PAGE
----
More Foster Families Housing Pets Orphaned by Economy

Washington Humane Society triples number of volunteers

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    NEWSLETTERS

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    Tough economic times have created hardships for animal service agencies as more families abandon their pets and fewer people adopt.

    The Ney family opens its home to as many as six foster cats -- from kittens in need of socialization to once-sick animals in need of recovery. Many of them would otherwise languish in a cage waiting to be adopted.

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    [DC] Homeless Animals Need Your Help
    The Washington Humane Society is looking for more foster care volunteers to help take in pets on a temporary basis, as well as people who want to adopt animals permanently.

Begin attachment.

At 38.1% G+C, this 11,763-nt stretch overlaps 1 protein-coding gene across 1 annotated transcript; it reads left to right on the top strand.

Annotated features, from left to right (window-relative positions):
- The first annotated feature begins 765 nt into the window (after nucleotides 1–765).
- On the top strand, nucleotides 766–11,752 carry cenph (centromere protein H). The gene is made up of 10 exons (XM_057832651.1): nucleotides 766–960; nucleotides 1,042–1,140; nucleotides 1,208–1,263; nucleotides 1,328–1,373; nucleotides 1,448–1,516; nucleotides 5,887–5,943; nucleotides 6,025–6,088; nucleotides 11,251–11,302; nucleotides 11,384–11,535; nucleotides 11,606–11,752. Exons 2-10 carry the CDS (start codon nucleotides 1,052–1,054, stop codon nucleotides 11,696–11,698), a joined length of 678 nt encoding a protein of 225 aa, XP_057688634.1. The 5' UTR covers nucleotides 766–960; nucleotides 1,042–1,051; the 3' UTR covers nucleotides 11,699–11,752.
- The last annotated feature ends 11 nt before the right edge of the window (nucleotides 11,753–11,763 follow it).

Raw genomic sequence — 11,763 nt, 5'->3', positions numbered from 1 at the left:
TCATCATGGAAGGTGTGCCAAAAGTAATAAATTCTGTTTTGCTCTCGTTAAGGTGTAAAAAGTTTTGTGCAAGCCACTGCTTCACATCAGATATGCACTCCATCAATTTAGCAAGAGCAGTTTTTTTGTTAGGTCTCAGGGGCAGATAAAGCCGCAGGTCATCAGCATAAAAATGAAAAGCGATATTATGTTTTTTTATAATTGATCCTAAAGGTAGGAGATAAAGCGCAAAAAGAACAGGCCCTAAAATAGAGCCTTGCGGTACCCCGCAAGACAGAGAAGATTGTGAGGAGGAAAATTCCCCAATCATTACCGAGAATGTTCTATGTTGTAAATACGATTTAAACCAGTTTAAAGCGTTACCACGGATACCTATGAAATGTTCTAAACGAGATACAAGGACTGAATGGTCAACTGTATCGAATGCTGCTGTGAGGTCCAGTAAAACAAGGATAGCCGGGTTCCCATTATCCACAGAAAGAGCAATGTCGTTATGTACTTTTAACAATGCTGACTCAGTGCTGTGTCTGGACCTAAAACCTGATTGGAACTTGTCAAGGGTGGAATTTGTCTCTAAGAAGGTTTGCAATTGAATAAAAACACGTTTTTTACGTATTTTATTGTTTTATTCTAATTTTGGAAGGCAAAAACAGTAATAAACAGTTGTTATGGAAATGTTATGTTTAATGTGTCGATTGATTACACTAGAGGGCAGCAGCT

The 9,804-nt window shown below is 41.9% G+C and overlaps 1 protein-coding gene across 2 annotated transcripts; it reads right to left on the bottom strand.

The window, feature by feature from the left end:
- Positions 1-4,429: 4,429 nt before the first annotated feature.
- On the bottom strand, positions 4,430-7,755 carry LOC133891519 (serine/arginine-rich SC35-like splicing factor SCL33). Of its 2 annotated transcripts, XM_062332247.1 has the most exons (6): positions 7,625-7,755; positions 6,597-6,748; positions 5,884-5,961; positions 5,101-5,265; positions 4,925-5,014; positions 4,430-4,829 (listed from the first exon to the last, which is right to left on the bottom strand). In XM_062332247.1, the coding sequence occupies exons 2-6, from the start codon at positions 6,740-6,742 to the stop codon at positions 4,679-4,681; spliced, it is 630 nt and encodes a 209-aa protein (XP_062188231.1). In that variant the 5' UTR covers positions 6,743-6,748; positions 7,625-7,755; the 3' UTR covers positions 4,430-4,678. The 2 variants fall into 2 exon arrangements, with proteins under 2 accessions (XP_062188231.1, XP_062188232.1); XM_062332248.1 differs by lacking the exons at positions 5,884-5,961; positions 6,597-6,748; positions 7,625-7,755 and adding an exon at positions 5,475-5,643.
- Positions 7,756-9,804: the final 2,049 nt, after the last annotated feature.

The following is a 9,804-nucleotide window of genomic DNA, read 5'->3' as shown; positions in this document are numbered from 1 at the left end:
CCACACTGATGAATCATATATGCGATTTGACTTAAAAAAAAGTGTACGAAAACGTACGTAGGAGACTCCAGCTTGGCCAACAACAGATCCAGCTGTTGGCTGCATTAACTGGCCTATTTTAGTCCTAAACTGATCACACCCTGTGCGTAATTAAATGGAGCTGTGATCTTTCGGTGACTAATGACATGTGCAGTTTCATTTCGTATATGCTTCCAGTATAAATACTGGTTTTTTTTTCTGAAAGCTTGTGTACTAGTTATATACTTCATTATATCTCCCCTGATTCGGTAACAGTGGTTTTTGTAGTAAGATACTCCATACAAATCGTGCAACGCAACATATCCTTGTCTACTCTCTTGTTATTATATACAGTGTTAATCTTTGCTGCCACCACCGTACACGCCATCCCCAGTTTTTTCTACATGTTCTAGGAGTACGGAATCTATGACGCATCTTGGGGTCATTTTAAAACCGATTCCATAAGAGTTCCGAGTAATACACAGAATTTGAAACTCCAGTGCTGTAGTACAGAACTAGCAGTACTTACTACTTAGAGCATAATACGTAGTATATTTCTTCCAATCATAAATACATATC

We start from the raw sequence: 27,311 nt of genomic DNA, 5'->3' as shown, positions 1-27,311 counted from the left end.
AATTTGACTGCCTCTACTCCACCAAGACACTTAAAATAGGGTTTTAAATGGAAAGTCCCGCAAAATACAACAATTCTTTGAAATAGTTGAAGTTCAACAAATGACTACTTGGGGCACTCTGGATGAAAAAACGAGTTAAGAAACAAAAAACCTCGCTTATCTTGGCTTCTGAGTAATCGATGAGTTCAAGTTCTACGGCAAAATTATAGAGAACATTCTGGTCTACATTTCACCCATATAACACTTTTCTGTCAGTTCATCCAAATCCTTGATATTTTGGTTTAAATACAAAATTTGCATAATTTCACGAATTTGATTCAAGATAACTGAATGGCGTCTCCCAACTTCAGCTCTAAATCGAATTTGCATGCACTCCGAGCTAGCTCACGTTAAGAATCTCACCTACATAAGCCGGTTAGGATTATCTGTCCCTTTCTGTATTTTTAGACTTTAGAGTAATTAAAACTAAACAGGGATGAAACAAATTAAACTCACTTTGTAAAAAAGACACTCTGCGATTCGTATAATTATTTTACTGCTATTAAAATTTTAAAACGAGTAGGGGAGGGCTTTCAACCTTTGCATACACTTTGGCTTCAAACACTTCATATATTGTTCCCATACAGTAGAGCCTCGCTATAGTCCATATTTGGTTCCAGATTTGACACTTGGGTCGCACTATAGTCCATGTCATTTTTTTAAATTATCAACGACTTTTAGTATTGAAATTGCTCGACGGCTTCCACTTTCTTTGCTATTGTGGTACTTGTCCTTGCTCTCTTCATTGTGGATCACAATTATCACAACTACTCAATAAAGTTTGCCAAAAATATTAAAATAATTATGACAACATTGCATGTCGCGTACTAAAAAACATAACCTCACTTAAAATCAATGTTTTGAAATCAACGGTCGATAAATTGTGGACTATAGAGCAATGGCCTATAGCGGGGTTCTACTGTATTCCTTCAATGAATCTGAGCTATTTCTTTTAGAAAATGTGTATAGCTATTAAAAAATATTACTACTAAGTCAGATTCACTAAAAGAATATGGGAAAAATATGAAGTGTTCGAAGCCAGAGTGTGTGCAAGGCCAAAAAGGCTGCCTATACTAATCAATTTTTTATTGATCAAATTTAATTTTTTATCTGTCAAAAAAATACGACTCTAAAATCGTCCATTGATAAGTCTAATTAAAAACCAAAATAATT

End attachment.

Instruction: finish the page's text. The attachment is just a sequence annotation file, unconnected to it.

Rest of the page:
The Neys are part of a new strategy employed by the Washington Humane Society to help combat the overcrowding of shelter animals due to the downturn in the economy.

    The Humane Society has been overwhelmed by the increase in abandoned pets, so it put together a network of 210 foster families, tripling its volunteers.

    Families like the Neys helped place and save more than 800 animals last year alone.

    About 10 percent of the Washington Humane Society's animals go in to foster care before they are adopted. Foster families are screened before being accepted into the foster program.